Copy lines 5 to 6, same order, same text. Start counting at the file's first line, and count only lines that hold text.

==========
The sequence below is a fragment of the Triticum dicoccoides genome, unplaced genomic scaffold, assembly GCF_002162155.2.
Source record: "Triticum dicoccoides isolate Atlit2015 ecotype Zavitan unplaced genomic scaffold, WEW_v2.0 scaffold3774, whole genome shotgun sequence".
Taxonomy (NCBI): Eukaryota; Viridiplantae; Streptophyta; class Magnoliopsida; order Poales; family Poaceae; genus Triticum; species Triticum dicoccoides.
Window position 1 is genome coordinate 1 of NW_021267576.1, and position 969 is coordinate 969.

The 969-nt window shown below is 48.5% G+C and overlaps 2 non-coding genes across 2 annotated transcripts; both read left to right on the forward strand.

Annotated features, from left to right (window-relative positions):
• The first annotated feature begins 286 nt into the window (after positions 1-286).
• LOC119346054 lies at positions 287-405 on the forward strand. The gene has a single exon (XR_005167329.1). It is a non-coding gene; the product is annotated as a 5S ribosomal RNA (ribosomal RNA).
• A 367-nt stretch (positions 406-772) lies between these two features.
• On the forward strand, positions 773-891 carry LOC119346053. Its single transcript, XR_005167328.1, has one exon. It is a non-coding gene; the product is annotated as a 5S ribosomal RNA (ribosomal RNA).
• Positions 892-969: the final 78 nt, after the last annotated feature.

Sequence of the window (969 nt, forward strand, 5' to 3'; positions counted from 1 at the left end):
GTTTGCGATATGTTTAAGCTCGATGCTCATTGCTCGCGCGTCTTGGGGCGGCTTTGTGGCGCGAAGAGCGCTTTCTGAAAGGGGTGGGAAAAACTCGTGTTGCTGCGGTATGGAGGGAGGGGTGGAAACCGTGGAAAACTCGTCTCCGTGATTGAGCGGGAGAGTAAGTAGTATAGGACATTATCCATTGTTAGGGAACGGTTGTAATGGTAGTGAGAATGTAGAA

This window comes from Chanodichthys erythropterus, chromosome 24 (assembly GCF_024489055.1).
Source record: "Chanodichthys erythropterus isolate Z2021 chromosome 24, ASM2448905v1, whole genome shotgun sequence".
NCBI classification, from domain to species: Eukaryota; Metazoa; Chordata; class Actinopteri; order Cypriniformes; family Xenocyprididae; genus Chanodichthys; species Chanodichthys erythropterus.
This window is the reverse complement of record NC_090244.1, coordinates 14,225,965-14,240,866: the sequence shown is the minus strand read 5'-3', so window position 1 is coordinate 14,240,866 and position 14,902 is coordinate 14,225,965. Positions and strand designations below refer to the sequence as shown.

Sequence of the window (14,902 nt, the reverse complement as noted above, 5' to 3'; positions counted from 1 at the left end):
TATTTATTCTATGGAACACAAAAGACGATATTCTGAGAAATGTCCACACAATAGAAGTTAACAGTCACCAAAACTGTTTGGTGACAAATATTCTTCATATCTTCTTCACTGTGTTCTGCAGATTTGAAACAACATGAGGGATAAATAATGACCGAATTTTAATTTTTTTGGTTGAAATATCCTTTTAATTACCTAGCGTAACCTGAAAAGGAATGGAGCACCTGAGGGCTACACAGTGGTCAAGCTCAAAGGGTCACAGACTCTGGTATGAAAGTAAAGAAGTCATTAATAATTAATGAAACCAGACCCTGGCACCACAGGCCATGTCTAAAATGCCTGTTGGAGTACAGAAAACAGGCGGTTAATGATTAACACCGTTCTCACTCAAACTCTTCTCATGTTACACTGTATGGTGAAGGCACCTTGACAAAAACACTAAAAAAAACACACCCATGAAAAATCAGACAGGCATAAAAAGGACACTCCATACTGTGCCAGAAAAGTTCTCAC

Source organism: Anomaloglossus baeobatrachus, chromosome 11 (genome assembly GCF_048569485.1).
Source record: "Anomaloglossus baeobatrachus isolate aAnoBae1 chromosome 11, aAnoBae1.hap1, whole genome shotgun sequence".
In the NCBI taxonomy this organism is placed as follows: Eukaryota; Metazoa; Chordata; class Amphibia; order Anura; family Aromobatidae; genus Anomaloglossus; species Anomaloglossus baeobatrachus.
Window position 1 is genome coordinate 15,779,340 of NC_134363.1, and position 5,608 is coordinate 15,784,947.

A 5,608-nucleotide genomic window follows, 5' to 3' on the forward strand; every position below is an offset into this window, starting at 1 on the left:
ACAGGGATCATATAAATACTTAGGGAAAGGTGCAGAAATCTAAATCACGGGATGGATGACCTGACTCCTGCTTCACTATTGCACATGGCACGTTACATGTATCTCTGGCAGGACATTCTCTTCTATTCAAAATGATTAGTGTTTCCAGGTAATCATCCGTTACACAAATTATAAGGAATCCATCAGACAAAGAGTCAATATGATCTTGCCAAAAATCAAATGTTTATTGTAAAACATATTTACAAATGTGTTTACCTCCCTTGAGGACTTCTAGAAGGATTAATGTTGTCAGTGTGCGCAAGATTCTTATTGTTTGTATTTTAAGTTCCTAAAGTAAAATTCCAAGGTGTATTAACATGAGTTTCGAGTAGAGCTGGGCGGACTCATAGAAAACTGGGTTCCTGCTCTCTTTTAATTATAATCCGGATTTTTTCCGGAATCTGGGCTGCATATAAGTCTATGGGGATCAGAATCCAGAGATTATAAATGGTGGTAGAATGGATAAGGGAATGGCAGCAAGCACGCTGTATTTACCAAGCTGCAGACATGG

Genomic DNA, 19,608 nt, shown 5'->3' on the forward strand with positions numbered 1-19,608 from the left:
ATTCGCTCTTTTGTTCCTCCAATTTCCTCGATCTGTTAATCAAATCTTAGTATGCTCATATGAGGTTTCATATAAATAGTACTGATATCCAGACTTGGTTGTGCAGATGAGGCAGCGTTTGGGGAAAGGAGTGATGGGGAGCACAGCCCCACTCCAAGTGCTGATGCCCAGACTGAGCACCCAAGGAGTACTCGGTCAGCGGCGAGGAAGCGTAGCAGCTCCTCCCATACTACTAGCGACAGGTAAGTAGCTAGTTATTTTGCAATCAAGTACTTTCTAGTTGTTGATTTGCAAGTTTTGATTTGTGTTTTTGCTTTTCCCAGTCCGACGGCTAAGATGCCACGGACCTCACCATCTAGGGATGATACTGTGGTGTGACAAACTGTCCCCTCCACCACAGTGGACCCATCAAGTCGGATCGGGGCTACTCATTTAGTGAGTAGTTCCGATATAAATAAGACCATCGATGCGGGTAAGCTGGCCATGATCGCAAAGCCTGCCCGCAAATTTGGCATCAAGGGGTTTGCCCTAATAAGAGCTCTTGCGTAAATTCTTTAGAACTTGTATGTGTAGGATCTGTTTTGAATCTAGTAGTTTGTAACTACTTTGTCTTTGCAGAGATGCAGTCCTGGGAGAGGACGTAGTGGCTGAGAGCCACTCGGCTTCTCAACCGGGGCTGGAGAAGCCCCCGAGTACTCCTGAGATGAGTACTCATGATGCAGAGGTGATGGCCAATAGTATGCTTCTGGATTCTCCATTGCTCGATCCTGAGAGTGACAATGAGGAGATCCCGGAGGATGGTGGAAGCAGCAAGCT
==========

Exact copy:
The 969-nt window shown below is 48.5% G+C and overlaps 2 non-coding genes across 2 annotated transcripts; both read left to right on the forward strand.

Annotated features, from left to right (window-relative positions):